Meanwhile, Wayne seems to think he has solved the entire mystery, by discovering a phone number that was called eight times, two days before Lucy overdosed. It belongs to an address owned by the Hoyt corporation. Harrison James’s personal line. James flew to Vegas the day before Lucy died and came back the day after. Wayne suspects he planted the evidence, stole the fingerprints from the toys from the evidence locker. But rather than go through proper channels, Wayne thinks they should just go ask James what he was doing and figure out how it leads to Hoyt. Roland’s not into the plan. Wayne tries to push his buttons by saying they owe it to Tom.
Geriatric Wayne and Roland have managed to track down Hoyt’s longtime housekeeper. She tells them the Hoyt family had no luck in life, except in business. She virtually raised their daughter, Isabelle, whose husband and daughter died in a wreck three years before the Purcell kids disappeared. After the accident, when Isabelle was too fragile to be left by herself, she was taken around by Mr. June. And, you guessed it, Mr. June is a black man with one good eye. The housekeeper left her job when they started restricting where she was able to go within the house. Ms. Isabelle, she says, was getting worse.
In 1990, Wayne and Roland tail James and pull him over. In a traffic stop that defies all protocol, Wayne gets into the passenger seat, accusing James of refusing to comply, and pulls out James’s gun, which he at this point has not been reaching for. Roland pulls him out of the car, and the three of them wrestle on the ground for a bit. Like a throwback to the pedophile interrogation, the two drag Harrison James to a barn and tie him to a pole. James denies it all, as our heroes pace back and forth presenting him with their theory. A pummeled James seems ready to make a deal as long as he knows he’s walking out of this rendezvous alive. After a few more whimpers, Wayne releases him. His hands free, James attacks Wayne and Roland shoot to kill. No answers, no witness, a whole lotta trouble.
In 2015, Roland and Wayne deduce that Harrison James must have patrolled the area in 1977 where Isabelle’s family was killed in the car accident. Maybe that’s where his relationship with the Hoyts began? When they look out the window, the car that’s surveilling Wayne is there, and this time Roland sees it too. Wayne heads out with a baseball bat, while Roland sneaks behind the car and snaps a picture of the license plate. (These old dude schemes are kind of fun to watch.)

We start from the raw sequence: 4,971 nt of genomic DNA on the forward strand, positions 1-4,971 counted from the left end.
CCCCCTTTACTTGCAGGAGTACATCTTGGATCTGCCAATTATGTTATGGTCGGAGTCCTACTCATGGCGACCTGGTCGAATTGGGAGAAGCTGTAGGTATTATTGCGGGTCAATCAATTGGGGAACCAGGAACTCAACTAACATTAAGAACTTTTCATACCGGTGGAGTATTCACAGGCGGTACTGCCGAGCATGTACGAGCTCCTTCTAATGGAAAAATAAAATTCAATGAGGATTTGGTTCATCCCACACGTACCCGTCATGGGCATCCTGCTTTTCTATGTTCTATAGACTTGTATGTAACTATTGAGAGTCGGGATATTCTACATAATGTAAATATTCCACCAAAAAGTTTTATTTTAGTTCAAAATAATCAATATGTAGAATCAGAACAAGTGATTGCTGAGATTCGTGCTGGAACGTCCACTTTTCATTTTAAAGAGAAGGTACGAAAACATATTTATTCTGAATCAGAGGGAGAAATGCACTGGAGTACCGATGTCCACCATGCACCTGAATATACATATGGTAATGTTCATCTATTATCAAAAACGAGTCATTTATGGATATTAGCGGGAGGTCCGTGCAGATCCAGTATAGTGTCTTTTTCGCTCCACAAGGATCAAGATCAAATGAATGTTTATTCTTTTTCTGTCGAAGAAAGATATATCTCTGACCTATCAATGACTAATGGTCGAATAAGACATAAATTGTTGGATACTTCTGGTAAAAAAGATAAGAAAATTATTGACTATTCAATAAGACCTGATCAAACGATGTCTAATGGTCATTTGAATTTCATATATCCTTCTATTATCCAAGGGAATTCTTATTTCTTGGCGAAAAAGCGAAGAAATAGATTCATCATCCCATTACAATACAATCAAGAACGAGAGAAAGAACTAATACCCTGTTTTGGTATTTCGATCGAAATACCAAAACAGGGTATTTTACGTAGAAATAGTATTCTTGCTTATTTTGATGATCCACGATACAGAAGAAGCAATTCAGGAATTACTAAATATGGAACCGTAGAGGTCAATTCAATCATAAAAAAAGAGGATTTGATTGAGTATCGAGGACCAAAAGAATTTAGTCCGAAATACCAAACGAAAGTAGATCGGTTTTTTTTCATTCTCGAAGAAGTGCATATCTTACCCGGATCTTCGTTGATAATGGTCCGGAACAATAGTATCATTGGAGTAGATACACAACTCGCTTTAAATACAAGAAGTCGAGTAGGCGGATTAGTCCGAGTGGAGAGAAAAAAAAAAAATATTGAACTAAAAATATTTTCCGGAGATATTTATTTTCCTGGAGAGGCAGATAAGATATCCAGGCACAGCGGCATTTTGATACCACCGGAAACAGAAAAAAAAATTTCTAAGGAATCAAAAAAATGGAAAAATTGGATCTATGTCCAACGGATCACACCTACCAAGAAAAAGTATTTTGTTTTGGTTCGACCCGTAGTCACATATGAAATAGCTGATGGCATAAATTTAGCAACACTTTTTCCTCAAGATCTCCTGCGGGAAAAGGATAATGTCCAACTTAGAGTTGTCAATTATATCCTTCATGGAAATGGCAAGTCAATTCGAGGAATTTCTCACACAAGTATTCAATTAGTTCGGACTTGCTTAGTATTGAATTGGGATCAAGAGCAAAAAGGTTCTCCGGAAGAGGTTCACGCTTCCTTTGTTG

Suddenly, Wayne turns around and finds himself alone in the road. There’s a fire in the distance and he heads for it. He sees his younger self burn his clothes after the murder of Harrison James. Amelia (real Amelia, not a hallucination) is also watching Wayne’s creepy evening ritual. She asks what he’s doing. “I can’t talk about this,” he tells her, in a way that seems to scare them both. They agree to speak in the morning.
Their morning powwow is interrupted by a phone call—from Mr. Hoyt. “I think we may have some things to discuss,” says the man on the other side of the line. “I’d like to discuss the events of last night, as I understand them.” He offers to come inside, name checking Wayne’s entire family. When Wayne suggests meeting up later, Hoyt says he’s been patient already and should perhaps take what he knows to the prosecutor’s office.
Realizing he has been backed into a corner, Wayne promises to tell Amelia everything, as soon as he has taken care of whatever awaits outside. “Trust me,” he says.
A car door opens. Wayne gets in. They drive away.
Will “trust me” be Wayne’s last words to Amelia? Are we just looking for the show to piece the chronology together in its last episode or are we about to be hit with a last-minute shocker?
Guess we’ll have to wait until the final episode of True Detective airs next Sunday, February 24, at 9 p.m. on HBO.
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